Today, I put statistics to the test.
I had a car accident last week. It was not my fault; I got t-boned by somebody in a Ford 250 who didn’t feel the need to stop at a stop sign. The insurance company totaled my vehicle. Although the Dodge Charger Hemi I’m driving around courtesy of the rental company is quite a rush, I wasn’t looking forward to car shopping. Ugh. When would I have an afternoon to hop from dealership to dealership, comparing models and prices and options, and then bargain with sales reps to make the whole experience affordable?
So I turned to the internet. It didn’t take long to scope out the packages and previews and decide exactly what make and model I wanted in my new vehicle. Problem: The dealership in town didn’t have my choice on site, and I really needed this car before the rental ran out. So I randomly chose three dealerships to contact. Two were over an hour away, and the third was just up the road a short twenty minute drive. I composed an email explaining exactly what make and model I wanted in a car, how much I was willing to pay, and how quickly I needed the vehicle. Then I cc’ed all three dealerships, so that they could SEE they were in a contest for my business, and hit send.
Five minutes later, I had a call from the dealership farthest away from me. The sales rep had already found me three cars that fit my specifications, and offered to begin processing credit for me. I agreed, and she said she’d call back within the hour. Twenty minutes after that, a rep from the second dealership called. He, too, had three cars, but I explained that I had already been contacted by the competition. He asked if he could put a package together for me, anyway, and I said, sure, if you think you can beat that first offer. Then he put me on hold—really? He put me on hold??–and I hung up on him because the first rep was buzzing in with an offer. By the time the third dealership called two days later—the dealership only twenty minutes away from me–my new vehicle was all but in my driveway. I had struck a bargain over the phone and the internet with the first representative. Her offer was no better than the other two, but she had contacted me first, and she made me feel that my time and convenience was important to her. I simply did not want to go through the process of untangling my credit application from one dealer and switching to another, so she was able to close the deal. Indeed, the early bird got the worm. Had the other two dealerships had a reliable answering service their response time would have been quicker and probably assured them the sale. Or in the very least I would have gotten a competitive bid on the vehicle I wanted.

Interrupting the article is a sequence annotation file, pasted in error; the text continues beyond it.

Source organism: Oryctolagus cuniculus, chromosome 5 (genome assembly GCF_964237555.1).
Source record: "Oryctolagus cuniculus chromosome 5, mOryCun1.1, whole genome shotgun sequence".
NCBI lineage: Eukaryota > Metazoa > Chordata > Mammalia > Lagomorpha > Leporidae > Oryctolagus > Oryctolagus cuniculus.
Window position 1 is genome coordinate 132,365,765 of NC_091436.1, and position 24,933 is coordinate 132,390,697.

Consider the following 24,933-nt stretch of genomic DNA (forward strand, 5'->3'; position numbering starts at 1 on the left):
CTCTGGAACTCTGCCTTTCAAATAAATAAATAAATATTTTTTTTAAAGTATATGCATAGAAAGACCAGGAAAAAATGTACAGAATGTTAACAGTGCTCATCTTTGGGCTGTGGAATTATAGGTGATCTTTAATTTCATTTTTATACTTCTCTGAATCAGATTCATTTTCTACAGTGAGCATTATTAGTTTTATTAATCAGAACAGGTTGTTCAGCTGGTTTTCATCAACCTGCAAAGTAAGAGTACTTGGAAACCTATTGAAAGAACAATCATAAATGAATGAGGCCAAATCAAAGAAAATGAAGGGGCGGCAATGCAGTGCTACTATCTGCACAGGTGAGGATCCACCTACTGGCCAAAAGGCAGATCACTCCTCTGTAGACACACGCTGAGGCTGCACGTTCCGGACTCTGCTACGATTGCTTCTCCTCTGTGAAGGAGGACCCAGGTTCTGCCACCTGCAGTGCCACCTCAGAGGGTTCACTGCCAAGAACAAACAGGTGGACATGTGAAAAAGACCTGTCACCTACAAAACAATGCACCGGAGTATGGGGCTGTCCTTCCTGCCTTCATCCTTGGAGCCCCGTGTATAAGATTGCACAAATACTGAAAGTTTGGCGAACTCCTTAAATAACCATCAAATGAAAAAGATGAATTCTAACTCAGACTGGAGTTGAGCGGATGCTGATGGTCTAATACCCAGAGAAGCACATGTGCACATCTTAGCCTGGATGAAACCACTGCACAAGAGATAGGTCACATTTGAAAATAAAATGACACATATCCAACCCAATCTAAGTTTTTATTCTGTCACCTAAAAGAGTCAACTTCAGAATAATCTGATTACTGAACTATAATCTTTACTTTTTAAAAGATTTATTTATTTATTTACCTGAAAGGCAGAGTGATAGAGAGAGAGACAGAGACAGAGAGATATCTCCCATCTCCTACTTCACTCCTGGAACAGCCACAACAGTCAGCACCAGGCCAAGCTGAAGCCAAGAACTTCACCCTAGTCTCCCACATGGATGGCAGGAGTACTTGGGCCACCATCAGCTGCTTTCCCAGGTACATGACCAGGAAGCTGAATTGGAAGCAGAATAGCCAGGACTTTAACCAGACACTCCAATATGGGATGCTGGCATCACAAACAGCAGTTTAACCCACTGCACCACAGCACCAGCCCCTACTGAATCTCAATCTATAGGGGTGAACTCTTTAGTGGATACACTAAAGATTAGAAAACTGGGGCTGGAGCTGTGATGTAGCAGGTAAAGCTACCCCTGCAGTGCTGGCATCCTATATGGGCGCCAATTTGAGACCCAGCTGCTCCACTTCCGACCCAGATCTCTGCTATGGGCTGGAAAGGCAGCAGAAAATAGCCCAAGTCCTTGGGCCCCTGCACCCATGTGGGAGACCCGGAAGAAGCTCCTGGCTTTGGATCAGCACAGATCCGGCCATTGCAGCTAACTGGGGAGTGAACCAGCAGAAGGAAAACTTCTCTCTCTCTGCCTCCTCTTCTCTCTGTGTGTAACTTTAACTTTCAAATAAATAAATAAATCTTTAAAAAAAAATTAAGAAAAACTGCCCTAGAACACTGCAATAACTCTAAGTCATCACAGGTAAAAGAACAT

All of this proves the statistics: Leads contacted within an hour are seven times more likely to close the deal. I liked the first sales rep who called me—she was pleasant and knowledgeable, and she led me very carefully through all the steps I needed to select and purchase my car. After establishing that relationship with her, I was not going to abandon ship. We had a deal. Even when the final company actually offered me the same vehicle for $250 less, I was committed. They had taken two days to respond, and the stats also show that leads contacted 24 hours later or beyond show a diminishing return. The first rep called within five minutes of my inquiry and had me hooked before anyone else was even in the picture. In today’s busy world, who has time to wait? We want things right now, and the representatives who give it to us right now earn our business. It’s that simple.
I came away from my car-buying experience determined to continue to emphasize to our staff the importance of responding to clients RIGHT NOW. And it serves as a reminder of how important a good answering service can be. With an answering service that checks emails and answers calls with a real-live operator, a potential client can call any time of the day or night, regardless of how tied up in other business traffic you may be, and get a quick response. That quick response could be what seals the deal.
Challenge: How long does it take our company to get back to potential leads? What can we do to shorten that time and beat the statistics?